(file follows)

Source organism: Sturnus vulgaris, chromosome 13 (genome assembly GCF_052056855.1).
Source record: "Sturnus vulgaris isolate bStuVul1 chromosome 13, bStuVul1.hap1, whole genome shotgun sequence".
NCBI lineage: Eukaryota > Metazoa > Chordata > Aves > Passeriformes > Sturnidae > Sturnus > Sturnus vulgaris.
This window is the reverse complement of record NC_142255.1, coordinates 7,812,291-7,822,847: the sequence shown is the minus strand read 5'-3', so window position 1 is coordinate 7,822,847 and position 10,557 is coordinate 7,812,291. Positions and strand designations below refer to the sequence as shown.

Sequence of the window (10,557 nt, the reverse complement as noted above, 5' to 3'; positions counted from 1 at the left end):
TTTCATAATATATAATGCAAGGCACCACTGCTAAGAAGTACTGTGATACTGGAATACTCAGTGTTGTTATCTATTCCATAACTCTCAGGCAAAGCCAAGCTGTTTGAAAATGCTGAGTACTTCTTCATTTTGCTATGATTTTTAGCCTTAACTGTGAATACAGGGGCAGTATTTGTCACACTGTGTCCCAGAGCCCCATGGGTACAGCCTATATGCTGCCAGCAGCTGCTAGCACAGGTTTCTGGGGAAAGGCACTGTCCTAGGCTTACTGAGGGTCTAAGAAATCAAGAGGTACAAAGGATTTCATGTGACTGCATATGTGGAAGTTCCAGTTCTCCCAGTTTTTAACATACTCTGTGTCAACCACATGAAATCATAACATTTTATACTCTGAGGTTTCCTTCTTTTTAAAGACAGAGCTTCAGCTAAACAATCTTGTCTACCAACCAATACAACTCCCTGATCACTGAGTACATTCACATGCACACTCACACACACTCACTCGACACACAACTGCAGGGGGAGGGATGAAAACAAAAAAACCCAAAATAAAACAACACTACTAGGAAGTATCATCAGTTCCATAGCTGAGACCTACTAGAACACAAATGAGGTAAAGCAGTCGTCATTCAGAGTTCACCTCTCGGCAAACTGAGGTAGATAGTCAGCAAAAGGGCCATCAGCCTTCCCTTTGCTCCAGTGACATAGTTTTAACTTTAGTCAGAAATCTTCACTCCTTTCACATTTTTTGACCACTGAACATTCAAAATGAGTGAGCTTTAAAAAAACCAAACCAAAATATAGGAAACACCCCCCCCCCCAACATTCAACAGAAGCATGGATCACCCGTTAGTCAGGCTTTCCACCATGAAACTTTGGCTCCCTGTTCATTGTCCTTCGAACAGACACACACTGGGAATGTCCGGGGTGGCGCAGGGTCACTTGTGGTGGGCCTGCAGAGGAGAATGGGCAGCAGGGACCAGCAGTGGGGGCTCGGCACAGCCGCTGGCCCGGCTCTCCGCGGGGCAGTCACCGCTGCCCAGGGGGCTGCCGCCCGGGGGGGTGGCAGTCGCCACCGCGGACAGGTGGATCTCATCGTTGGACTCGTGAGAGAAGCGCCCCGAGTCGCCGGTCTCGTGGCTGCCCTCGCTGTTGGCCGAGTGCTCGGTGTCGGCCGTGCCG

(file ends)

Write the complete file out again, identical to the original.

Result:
Source organism: Sturnus vulgaris, chromosome 13 (genome assembly GCF_052056855.1).
Source record: "Sturnus vulgaris isolate bStuVul1 chromosome 13, bStuVul1.hap1, whole genome shotgun sequence".
NCBI lineage: Eukaryota > Metazoa > Chordata > Aves > Passeriformes > Sturnidae > Sturnus > Sturnus vulgaris.
This window is the reverse complement of record NC_142255.1, coordinates 7,812,291-7,822,847: the sequence shown is the minus strand read 5'-3', so window position 1 is coordinate 7,822,847 and position 10,557 is coordinate 7,812,291. Positions and strand designations below refer to the sequence as shown.

Sequence of the window (10,557 nt, the reverse complement as noted above, 5' to 3'; positions counted from 1 at the left end):
TTTCATAATATATAATGCAAGGCACCACTGCTAAGAAGTACTGTGATACTGGAATACTCAGTGTTGTTATCTATTCCATAACTCTCAGGCAAAGCCAAGCTGTTTGAAAATGCTGAGTACTTCTTCATTTTGCTATGATTTTTAGCCTTAACTGTGAATACAGGGGCAGTATTTGTCACACTGTGTCCCAGAGCCCCATGGGTACAGCCTATATGCTGCCAGCAGCTGCTAGCACAGGTTTCTGGGGAAAGGCACTGTCCTAGGCTTACTGAGGGTCTAAGAAATCAAGAGGTACAAAGGATTTCATGTGACTGCATATGTGGAAGTTCCAGTTCTCCCAGTTTTTAACATACTCTGTGTCAACCACATGAAATCATAACATTTTATACTCTGAGGTTTCCTTCTTTTTAAAGACAGAGCTTCAGCTAAACAATCTTGTCTACCAACCAATACAACTCCCTGATCACTGAGTACATTCACATGCACACTCACACACACTCACTCGACACACAACTGCAGGGGGAGGGATGAAAACAAAAAAACCCAAAATAAAACAACACTACTAGGAAGTATCATCAGTTCCATAGCTGAGACCTACTAGAACACAAATGAGGTAAAGCAGTCGTCATTCAGAGTTCACCTCTCGGCAAACTGAGGTAGATAGTCAGCAAAAGGGCCATCAGCCTTCCCTTTGCTCCAGTGACATAGTTTTAACTTTAGTCAGAAATCTTCACTCCTTTCACATTTTTTGACCACTGAACATTCAAAATGAGTGAGCTTTAAAAAAACCAAACCAAAATATAGGAAACACCCCCCCCCCCAACATTCAACAGAAGCATGGATCACCCGTTAGTCAGGCTTTCCACCATGAAACTTTGGCTCCCTGTTCATTGTCCTTCGAACAGACACACACTGGGAATGTCCGGGGTGGCGCAGGGTCACTTGTGGTGGGCCTGCAGAGGAGAATGGGCAGCAGGGACCAGCAGTGGGGGCTCGGCACAGCCGCTGGCCCGGCTCTCCGCGGGGCAGTCACCGCTGCCCAGGGGGCTGCCGCCCGGGGGGGTGGCAGTCGCCACCGCGGACAGGTGGATCTCATCGTTGGACTCGTGAGAGAAGCGCCCCGAGTCGCCGGTCTCGTGGCTGCCCTCGCTGTTGGCCGAGTGCTCGGTGTCGGCCGTGCCG